The U.S. Congress would consider an Israeli request for $1 billion to help offset potential security risks from the transfer of more land to Palestinians, U.S. House Speaker Newt Gingrich said Monday.
"In the past, Americans have always been helpful when there's an opportunity to expand peace . . . I think you'll find we'll be helpful again," he told reporters on the third day of an Israel visit.A spokeswoman for Gingrich confirmed remarks he made to the newspaper Ha'aretz saying he would "certainly consider" giving the aid on an emergency basis as part of a peace agreement.
Israeli media say that during a visit to Washington this month, Prime Minister Benjamin Netanyahu discussed the need for $1 billion to help pay for bypass roads and other security measures through-out the West Bank.
Asked if the issue was raised in his talks with Israeli leaders, Gingrich said: "We chatted about many things in those talks."
Gingrich is visiting Israel as part of a congressional mission to mark Israel's jubilee year.
He toured Jerusalem with the city's Israeli mayor, Ehud Olmert, driving past the controversial Har Homa Jewish settlement project at the edge of Arab East Jerusalem without stopping.
The United States has been trying to persuade Israel to support a U.S. plan calling for a handover of 13 percent of West Bank territory to Palestinian control. Palestinian President Yasser Arafat has accepted the proposal.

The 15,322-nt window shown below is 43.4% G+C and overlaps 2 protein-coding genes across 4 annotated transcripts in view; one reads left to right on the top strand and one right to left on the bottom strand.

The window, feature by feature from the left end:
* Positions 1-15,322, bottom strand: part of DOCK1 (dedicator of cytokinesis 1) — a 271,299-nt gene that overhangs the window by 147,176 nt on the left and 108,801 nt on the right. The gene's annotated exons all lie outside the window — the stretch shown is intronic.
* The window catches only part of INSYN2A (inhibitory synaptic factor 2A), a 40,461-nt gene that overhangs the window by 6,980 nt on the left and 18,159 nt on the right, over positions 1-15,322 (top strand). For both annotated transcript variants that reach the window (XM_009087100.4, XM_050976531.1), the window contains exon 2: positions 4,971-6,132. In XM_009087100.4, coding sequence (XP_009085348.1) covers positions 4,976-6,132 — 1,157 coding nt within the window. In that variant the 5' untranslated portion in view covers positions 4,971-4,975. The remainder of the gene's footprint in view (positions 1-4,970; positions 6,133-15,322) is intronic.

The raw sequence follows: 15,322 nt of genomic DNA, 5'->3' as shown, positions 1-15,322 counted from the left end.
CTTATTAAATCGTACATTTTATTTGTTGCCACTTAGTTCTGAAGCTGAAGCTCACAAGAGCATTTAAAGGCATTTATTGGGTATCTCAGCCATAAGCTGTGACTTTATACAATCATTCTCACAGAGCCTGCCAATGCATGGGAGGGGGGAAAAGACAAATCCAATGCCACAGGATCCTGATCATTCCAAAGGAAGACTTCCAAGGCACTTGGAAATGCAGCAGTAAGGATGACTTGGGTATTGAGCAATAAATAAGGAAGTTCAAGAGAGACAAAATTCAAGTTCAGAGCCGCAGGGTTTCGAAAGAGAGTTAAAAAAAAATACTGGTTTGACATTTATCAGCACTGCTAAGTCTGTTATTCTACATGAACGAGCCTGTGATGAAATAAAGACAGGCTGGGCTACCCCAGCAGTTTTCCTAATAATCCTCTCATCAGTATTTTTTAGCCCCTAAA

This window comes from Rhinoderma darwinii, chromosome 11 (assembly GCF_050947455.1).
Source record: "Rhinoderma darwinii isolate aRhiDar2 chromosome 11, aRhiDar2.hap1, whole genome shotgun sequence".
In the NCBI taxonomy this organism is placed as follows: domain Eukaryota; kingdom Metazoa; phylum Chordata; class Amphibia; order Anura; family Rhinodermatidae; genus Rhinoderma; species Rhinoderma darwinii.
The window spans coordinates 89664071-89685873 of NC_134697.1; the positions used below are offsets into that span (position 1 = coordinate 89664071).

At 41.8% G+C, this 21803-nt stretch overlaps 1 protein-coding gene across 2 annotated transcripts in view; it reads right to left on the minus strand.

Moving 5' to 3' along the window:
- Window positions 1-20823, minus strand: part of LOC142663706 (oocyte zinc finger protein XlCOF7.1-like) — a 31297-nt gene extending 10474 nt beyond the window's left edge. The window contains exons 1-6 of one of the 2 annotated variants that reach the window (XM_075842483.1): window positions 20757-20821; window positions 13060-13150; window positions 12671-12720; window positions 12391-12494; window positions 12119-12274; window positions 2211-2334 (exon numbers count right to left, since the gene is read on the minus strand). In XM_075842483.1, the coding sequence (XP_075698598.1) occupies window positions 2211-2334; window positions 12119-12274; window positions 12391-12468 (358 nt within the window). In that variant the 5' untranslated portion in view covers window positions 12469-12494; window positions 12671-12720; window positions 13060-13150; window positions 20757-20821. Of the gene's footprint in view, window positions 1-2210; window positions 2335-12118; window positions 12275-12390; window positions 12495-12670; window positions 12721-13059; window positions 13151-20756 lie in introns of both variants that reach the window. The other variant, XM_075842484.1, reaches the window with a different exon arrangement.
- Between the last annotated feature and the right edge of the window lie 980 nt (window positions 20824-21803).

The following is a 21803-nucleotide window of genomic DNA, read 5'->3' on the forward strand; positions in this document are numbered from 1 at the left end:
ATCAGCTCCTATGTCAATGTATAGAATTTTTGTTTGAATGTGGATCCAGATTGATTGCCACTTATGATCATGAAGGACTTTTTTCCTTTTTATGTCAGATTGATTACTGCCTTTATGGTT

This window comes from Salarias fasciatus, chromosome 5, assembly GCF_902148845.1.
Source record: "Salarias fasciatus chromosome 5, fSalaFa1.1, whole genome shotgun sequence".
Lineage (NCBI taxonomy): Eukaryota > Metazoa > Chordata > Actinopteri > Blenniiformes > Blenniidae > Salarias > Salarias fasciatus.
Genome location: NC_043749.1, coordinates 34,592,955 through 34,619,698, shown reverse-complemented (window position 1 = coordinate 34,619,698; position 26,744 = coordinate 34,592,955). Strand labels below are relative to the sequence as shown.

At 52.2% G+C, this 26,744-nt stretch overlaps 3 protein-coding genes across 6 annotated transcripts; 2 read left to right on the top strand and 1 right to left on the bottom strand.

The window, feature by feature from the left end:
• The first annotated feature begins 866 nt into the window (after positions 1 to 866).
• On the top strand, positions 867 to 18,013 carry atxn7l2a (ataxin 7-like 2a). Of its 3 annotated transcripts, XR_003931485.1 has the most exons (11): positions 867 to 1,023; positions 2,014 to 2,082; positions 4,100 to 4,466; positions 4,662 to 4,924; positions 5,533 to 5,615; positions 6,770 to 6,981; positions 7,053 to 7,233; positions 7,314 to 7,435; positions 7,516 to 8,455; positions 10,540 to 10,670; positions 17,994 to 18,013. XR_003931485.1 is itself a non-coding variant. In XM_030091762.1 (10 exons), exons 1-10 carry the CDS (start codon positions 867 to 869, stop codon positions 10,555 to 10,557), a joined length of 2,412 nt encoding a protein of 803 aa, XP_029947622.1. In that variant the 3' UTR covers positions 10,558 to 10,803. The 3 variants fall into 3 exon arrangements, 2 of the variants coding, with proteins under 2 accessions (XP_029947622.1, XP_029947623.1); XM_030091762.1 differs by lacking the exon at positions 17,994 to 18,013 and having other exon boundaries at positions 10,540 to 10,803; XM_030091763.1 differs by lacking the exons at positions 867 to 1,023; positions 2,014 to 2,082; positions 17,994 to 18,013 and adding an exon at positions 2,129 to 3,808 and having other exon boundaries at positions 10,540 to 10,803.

Gingrich, a Republican critic of Democratic President Clinton's attempts to broker a Middle East peace deal, said Washington should not go beyond its role as facilitator.
"I think it's up to two neighbors to have a negotiation, with the United States as a friend and a facilitator but I don't think we should be a third party. I think that would be a mistake," he said.
The United States gives Israel $3 billion in economic and military aid each year, more than any other country receives.
In Damascus, the state-run newspaper Tishreen condemned Israeli plans to settle more Jews in the occupied Golan Heights and placed the blame squarely on Netanyahu for blocking all roads to peace.
"While the regional Jewish settlers' council was announcing a new plan to settle more Israelis in the Golan to change its demographic balance, Netanyahu was engaged in making fresh threats and provocations against Arabs," the daily said.
Netanyahu's remarks that he would keep the Golan Heights, captured by Israel in 1967, as well as other occupied Arab lands showed that he did not want peace.
"Netanyahu has blocked the way in advance for any U.S. effort to persuade him to accept agreements and pledges (made by his predecessors). He came to power to destroy the peace process and he has succeeded in doing so," Tishreen said.
The paper said Netanyahu was able to continue his "anti-peace" policies because of what it called the U.S. administration's failure to take firm action against him.
It said a second reason was "the collusion of some U.S. officials who devoted themselves to the Zionist lobby like the U.S. Congress speaker Newt Gingrich, who is declaring his blind support for Israeli aggression and hostility towards Arab rights."
An official for the Golan Heights settlers regional council said on Sunday a campaign to settle more Israelis in the Golan would begin on Monday with the sale of state-subsidized homes.